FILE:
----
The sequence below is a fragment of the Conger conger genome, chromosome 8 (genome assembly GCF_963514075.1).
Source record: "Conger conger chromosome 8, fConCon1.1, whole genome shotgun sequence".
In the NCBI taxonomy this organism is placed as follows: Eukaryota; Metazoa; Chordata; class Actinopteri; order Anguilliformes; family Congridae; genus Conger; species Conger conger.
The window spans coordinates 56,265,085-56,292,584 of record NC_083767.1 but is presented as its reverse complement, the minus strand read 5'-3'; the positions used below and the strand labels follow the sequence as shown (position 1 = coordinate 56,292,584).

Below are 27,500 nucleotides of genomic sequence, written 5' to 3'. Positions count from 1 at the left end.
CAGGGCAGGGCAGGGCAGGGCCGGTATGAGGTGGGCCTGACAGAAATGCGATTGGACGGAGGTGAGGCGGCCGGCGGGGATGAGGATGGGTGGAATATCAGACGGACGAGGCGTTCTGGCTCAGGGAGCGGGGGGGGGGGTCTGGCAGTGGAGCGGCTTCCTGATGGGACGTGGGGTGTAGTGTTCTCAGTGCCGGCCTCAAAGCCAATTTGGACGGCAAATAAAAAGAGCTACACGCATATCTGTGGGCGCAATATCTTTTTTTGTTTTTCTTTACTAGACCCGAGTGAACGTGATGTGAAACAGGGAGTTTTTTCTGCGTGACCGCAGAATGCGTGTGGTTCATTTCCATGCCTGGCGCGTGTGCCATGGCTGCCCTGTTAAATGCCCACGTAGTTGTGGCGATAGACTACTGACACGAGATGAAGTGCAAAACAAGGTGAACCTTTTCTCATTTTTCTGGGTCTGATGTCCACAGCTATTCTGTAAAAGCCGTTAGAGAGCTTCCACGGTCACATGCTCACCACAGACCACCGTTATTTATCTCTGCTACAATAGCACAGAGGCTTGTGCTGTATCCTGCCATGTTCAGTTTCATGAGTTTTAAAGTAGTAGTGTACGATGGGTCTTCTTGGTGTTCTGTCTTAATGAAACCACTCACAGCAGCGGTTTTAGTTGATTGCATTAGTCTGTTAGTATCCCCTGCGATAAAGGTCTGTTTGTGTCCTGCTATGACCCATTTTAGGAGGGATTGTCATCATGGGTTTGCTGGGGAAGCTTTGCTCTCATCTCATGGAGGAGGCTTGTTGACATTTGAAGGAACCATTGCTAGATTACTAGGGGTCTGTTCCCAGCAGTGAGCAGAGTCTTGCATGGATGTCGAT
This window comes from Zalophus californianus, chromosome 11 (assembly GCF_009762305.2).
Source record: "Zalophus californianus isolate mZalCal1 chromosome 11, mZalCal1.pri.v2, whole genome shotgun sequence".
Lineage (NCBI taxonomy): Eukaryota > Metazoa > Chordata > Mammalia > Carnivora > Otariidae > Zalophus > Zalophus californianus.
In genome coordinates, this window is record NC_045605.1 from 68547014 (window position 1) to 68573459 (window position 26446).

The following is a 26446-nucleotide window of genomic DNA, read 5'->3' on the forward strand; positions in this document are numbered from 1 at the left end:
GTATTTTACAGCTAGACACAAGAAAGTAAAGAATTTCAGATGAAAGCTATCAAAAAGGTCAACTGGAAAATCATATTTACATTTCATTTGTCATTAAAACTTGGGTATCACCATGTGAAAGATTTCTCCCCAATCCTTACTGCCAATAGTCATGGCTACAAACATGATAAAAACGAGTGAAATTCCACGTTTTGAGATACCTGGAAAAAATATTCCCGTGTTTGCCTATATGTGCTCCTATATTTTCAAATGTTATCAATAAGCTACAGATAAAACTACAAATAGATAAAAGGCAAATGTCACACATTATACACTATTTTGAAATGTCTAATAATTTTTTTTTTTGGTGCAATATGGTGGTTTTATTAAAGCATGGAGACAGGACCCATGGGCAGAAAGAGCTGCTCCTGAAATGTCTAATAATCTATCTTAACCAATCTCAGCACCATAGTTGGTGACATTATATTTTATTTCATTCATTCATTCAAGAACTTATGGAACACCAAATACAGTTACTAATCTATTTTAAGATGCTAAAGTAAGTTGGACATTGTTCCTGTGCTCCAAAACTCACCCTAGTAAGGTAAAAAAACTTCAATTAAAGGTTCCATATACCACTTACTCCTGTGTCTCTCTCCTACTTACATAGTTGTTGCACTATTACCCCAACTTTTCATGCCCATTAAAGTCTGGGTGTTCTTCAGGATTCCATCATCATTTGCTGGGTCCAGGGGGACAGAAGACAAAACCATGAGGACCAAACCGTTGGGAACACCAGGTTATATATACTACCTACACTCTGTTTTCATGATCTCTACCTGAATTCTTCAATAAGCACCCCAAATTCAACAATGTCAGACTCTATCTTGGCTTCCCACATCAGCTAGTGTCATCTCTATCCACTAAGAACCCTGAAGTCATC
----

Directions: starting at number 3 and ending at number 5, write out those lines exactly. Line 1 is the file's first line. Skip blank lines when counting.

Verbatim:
In the NCBI taxonomy this organism is placed as follows: Eukaryota; Metazoa; Chordata; class Actinopteri; order Anguilliformes; family Congridae; genus Conger; species Conger conger.
The window spans coordinates 56,265,085-56,292,584 of record NC_083767.1 but is presented as its reverse complement, the minus strand read 5'-3'; the positions used below and the strand labels follow the sequence as shown (position 1 = coordinate 56,292,584).

Below are 27,500 nucleotides of genomic sequence, written 5' to 3'. Positions count from 1 at the left end.